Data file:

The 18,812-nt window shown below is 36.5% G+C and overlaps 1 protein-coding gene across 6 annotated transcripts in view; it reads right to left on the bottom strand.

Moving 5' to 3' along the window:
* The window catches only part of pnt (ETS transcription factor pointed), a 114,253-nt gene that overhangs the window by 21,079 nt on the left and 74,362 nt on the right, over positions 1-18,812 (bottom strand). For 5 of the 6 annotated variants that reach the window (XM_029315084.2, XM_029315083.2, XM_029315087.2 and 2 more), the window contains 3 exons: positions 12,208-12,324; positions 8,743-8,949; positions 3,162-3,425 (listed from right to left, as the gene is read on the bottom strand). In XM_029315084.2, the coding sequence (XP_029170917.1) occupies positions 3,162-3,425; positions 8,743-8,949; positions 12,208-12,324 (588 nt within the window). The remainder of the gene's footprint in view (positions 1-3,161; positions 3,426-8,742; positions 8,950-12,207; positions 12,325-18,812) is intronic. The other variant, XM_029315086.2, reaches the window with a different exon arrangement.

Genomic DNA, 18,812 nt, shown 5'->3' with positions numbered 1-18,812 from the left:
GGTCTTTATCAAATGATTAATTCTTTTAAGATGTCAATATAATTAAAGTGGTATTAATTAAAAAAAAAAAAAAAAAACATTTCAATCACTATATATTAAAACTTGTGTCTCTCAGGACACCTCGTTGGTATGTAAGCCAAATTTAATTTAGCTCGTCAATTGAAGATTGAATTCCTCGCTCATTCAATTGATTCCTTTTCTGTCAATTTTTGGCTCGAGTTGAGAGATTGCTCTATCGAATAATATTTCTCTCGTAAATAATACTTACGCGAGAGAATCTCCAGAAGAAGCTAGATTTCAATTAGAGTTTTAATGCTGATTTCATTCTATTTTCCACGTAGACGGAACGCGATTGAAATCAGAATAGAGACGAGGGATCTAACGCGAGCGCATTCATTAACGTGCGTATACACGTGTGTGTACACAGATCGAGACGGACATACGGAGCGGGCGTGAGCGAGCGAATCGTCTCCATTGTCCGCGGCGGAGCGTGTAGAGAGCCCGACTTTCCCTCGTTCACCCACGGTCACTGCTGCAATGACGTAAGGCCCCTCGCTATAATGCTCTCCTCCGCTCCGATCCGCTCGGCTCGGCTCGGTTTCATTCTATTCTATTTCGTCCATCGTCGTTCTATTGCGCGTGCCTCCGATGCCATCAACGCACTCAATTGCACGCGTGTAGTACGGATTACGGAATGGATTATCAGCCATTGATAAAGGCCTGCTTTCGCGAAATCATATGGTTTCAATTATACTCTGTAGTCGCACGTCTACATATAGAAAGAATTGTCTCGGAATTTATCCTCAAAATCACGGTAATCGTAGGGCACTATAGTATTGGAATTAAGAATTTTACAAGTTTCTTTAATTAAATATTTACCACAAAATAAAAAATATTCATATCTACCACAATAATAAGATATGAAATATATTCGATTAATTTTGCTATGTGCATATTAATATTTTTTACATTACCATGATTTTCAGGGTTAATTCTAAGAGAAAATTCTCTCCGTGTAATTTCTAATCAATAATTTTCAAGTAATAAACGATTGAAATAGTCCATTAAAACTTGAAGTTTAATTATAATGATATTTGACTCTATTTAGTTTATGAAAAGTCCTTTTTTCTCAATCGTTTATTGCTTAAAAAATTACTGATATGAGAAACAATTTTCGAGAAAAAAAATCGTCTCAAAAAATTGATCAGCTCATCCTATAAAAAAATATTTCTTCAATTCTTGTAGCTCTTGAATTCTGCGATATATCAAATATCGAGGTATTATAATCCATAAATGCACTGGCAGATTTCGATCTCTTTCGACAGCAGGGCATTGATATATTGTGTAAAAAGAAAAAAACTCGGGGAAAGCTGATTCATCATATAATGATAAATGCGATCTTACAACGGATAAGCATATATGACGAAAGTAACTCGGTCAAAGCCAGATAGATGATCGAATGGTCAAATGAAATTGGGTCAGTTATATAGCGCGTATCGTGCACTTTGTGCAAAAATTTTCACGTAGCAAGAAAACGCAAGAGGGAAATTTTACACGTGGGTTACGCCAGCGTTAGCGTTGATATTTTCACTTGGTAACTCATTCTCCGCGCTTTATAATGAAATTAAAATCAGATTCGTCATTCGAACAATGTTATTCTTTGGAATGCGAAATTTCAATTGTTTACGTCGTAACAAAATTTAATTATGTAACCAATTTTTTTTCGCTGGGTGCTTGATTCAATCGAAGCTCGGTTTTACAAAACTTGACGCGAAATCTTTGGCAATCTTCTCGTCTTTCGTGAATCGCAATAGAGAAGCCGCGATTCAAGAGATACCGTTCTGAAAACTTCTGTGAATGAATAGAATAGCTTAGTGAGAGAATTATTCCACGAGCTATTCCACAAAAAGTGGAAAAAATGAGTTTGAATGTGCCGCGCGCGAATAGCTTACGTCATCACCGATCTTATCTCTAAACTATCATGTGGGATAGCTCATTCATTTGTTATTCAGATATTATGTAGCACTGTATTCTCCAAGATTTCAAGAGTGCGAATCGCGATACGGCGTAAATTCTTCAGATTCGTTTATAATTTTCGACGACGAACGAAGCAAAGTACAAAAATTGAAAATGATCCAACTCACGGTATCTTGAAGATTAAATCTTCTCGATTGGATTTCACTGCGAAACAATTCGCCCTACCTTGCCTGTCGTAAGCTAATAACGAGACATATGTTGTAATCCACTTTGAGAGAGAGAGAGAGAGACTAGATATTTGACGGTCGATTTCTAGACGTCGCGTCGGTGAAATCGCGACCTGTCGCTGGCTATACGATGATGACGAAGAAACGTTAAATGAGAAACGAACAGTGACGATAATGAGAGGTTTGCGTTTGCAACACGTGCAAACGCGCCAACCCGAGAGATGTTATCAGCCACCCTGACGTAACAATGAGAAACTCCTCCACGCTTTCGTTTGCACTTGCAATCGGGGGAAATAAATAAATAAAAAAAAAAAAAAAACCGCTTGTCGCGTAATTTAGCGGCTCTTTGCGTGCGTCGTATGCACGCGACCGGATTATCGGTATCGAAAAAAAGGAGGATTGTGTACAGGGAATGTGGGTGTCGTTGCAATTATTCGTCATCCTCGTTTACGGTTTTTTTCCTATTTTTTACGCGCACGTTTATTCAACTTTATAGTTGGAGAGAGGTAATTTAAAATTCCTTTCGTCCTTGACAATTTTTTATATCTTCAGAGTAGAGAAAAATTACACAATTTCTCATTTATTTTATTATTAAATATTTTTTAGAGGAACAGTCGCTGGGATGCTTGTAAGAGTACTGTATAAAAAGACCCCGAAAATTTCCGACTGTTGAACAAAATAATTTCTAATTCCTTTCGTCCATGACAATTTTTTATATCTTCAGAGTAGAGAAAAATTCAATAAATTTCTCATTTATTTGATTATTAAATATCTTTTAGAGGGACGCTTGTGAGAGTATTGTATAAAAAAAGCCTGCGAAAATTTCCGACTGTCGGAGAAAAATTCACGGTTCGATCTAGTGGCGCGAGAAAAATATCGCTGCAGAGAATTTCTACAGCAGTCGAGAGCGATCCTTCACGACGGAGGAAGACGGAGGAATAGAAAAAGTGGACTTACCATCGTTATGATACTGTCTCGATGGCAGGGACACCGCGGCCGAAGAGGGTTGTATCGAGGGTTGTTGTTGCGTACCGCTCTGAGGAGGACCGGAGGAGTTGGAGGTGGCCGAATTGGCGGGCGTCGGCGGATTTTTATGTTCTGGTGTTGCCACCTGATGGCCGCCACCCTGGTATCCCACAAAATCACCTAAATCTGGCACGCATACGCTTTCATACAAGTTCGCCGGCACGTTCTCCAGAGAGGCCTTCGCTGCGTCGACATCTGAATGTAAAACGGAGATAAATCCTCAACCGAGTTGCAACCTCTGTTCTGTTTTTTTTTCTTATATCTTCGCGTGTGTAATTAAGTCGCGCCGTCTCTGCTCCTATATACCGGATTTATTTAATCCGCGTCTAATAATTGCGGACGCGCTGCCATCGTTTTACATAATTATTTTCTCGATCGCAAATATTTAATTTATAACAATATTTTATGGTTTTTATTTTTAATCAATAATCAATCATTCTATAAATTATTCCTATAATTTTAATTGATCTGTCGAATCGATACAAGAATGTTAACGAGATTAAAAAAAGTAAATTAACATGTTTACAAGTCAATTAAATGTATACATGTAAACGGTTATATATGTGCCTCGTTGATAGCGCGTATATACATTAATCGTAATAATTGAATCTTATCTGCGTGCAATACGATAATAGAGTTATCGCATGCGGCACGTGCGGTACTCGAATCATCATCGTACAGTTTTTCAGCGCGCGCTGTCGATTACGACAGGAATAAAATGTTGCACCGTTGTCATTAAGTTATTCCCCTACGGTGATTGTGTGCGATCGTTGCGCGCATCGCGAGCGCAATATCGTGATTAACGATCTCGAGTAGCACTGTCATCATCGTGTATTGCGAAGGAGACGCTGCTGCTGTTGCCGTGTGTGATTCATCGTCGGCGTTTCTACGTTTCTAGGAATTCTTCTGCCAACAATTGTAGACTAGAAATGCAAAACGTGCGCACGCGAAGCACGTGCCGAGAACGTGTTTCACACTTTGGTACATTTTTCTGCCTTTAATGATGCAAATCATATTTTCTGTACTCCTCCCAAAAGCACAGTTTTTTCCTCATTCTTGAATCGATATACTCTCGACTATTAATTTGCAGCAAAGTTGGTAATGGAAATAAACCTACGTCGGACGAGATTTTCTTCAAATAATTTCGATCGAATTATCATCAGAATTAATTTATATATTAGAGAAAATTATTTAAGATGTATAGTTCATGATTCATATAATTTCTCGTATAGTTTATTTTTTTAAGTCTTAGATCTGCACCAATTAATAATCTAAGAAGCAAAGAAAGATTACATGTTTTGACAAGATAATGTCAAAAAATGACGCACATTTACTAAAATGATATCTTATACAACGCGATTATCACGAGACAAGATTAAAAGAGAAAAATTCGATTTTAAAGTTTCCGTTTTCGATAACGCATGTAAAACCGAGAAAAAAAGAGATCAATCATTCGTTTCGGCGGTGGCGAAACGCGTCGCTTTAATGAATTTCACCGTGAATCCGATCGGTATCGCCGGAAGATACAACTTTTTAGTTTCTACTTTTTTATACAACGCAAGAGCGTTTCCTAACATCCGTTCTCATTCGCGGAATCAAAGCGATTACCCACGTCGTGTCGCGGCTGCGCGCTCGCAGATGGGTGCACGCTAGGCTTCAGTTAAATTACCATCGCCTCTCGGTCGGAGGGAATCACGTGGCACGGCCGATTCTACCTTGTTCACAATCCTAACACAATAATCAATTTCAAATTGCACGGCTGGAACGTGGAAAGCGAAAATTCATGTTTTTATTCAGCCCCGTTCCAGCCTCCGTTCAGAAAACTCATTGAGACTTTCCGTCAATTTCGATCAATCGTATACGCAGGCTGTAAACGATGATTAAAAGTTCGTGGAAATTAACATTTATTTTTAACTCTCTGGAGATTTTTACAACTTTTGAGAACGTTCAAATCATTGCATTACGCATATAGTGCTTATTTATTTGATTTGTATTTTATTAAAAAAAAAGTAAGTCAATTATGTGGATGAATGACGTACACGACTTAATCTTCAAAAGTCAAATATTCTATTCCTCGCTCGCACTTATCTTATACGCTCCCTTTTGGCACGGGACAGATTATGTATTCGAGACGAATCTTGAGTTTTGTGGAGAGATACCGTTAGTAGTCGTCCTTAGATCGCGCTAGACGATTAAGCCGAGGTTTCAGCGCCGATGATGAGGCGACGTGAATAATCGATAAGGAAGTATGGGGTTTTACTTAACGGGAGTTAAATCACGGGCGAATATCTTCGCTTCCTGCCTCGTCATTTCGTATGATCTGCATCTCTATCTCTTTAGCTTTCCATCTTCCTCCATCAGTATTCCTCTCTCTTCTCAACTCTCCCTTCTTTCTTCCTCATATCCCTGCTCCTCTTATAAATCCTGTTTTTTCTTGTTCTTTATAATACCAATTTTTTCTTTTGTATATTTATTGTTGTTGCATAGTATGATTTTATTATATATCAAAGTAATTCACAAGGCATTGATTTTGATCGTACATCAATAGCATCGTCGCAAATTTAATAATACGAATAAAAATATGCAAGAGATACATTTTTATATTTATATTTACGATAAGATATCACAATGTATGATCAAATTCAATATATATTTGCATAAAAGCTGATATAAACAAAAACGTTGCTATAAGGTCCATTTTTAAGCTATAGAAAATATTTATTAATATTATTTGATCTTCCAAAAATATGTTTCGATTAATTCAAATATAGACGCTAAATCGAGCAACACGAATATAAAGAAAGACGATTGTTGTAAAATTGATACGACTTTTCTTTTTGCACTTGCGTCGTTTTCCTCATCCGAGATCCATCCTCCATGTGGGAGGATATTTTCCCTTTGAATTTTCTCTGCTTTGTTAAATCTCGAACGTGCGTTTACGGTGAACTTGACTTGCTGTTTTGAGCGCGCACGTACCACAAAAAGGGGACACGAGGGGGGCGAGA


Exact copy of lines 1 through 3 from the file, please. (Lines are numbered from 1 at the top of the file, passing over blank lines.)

The 18,812-nt window shown below is 36.5% G+C and overlaps 1 protein-coding gene across 6 annotated transcripts in view; it reads right to left on the bottom strand.

Moving 5' to 3' along the window:
* The window catches only part of pnt (ETS transcription factor pointed), a 114,253-nt gene that overhangs the window by 21,079 nt on the left and 74,362 nt on the right, over positions 1-18,812 (bottom strand). For 5 of the 6 annotated variants that reach the window (XM_029315084.2, XM_029315083.2, XM_029315087.2 and 2 more), the window contains 3 exons: positions 12,208-12,324; positions 8,743-8,949; positions 3,162-3,425 (listed from right to left, as the gene is read on the bottom strand). In XM_029315084.2, the coding sequence (XP_029170917.1) occupies positions 3,162-3,425; positions 8,743-8,949; positions 12,208-12,324 (588 nt within the window). The remainder of the gene's footprint in view (positions 1-3,161; positions 3,426-8,742; positions 8,950-12,207; positions 12,325-18,812) is intronic. The other variant, XM_029315086.2, reaches the window with a different exon arrangement.